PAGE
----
BEIJING (Reuters) - China’s diesel demand has peaked and gasoline will peak in 2025, while natural gas demand will increase over the next two decades to feed a massive gasification campaign, according to a forecast released on Tuesday by a research arm on a state energy group.
The research unit of China National Petroleum Corp (CNPC) [CNPET.UL] also said that China’s total oil demand will top out at around 690 million tonnes a year, or 13.8 million barrels per day (bpd), by 2030.
China, the world’s top crude oil importer, will maintain annual crude oil production of 200 million tonnes, or about 4 million barrels per day, before 2030, CNPC said.
Demand for diesel is waning amid moderating economic growth and tighter environmental scrutiny, while gasoline demand is capped by slowing growth in private car sales and the rise of electric and natural gas-fuelled vehicles.
One of the government’s recent plans is to replace a million heavy-duty diesel trucks, almost 20 percent of the national fleet, with ones that burn cleaner fuels such as natural gas and lower-sulphur diesel, as Beijing ramps up its war on pollution.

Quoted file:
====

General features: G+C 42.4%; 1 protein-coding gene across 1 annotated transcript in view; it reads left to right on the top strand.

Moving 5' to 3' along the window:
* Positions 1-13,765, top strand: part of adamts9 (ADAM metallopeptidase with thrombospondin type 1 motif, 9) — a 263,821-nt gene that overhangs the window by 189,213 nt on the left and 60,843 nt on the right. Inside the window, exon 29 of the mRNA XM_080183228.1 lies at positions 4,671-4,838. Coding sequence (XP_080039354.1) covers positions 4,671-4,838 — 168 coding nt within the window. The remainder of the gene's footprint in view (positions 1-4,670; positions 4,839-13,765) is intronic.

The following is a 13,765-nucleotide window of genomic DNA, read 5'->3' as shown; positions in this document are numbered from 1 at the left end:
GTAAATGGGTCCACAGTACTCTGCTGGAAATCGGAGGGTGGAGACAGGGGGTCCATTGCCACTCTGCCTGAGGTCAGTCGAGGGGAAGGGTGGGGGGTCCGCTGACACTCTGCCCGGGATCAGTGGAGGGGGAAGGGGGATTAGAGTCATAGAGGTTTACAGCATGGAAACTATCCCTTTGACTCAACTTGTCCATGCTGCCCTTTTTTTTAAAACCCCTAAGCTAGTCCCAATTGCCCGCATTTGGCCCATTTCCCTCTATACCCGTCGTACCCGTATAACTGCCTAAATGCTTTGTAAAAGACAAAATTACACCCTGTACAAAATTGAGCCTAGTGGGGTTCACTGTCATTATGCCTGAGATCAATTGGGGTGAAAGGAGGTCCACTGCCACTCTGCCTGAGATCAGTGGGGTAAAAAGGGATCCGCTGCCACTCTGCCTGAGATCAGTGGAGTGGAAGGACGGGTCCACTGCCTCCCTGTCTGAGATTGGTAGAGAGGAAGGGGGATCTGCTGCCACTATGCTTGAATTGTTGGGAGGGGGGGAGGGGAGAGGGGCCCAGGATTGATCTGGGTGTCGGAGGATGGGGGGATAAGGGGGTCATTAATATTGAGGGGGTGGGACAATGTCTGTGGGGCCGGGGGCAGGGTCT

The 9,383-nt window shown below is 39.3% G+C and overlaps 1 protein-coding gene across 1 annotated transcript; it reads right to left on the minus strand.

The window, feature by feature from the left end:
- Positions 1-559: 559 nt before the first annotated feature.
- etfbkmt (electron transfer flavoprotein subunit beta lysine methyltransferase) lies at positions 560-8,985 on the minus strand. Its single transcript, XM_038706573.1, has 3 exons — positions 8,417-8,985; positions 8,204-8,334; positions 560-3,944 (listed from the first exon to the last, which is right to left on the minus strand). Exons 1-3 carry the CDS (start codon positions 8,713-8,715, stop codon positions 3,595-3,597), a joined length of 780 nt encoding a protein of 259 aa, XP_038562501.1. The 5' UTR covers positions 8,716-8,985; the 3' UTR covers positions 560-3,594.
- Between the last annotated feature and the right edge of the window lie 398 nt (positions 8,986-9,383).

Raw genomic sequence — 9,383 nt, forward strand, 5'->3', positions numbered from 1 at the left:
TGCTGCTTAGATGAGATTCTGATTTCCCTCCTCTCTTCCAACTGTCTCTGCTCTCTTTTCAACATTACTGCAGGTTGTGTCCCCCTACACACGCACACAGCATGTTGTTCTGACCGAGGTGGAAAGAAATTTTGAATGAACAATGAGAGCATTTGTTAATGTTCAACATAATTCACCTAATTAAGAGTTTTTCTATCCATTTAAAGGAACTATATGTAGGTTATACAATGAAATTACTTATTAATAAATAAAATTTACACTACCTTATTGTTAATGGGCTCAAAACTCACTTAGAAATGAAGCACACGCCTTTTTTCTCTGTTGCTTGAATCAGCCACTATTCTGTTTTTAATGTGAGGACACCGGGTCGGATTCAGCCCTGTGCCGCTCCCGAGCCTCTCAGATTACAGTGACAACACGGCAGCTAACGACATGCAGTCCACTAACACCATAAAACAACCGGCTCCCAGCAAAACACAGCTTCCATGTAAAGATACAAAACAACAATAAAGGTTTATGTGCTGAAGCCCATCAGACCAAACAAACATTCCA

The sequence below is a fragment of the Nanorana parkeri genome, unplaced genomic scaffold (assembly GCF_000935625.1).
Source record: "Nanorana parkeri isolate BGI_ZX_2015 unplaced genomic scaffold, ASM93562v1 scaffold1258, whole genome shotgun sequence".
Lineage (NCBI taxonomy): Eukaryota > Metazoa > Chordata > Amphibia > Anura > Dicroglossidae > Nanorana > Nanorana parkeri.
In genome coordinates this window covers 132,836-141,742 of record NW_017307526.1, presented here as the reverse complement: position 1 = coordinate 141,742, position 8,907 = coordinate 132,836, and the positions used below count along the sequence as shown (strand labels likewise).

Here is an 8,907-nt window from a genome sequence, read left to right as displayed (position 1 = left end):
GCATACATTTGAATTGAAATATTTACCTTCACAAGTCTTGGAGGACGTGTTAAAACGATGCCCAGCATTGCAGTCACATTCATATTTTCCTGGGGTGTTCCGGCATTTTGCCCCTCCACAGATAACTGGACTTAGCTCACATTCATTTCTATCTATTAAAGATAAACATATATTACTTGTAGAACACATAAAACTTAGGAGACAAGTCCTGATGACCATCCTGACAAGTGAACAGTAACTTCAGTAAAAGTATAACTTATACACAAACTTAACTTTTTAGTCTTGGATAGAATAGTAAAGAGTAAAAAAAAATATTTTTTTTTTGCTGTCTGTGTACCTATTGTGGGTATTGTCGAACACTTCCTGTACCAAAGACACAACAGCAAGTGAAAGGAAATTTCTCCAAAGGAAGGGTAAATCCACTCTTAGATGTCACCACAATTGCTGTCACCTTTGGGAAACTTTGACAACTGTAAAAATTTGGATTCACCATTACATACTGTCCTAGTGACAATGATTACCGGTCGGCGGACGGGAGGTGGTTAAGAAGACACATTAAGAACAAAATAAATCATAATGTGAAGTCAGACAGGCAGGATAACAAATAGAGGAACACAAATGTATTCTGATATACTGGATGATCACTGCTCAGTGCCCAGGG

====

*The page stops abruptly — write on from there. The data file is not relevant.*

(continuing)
This would be a blow to China’s oil refineries, as diesel is a main contributor to its fuel sales revenue.
As additions to China’s refining capacity outpace the nation’s fuel demand growth, more than 50 million tonnes of surplus fuel is forecast for 2050, CNPC said.
The country’s natural gas demand will reach 620 billion cubic metres (bcm) by 2035, CNPC also said. That represents 160 percent growth from the consumption level for 2017.
Domestic gas production is expected to reach 300 bcm by 2035, the forecast said, more than doubling the 147 bcm produced last year.
China’s campaign to clear its skies has increased demand for the fuel and will keep it reliant on imports of liquefied natural gas (LNG) and piped gas.
Demand for the cleaner-burning fuel has risen nearly 17 percent in the first half of the year.
CNPC also brought forward the timeline for peak total energy demand for the world’s second-largest economy to 2035, from a previous forecast of 2040.
Reporting by Meng Meng and Chen Aizhu; Editing by Tom Hogue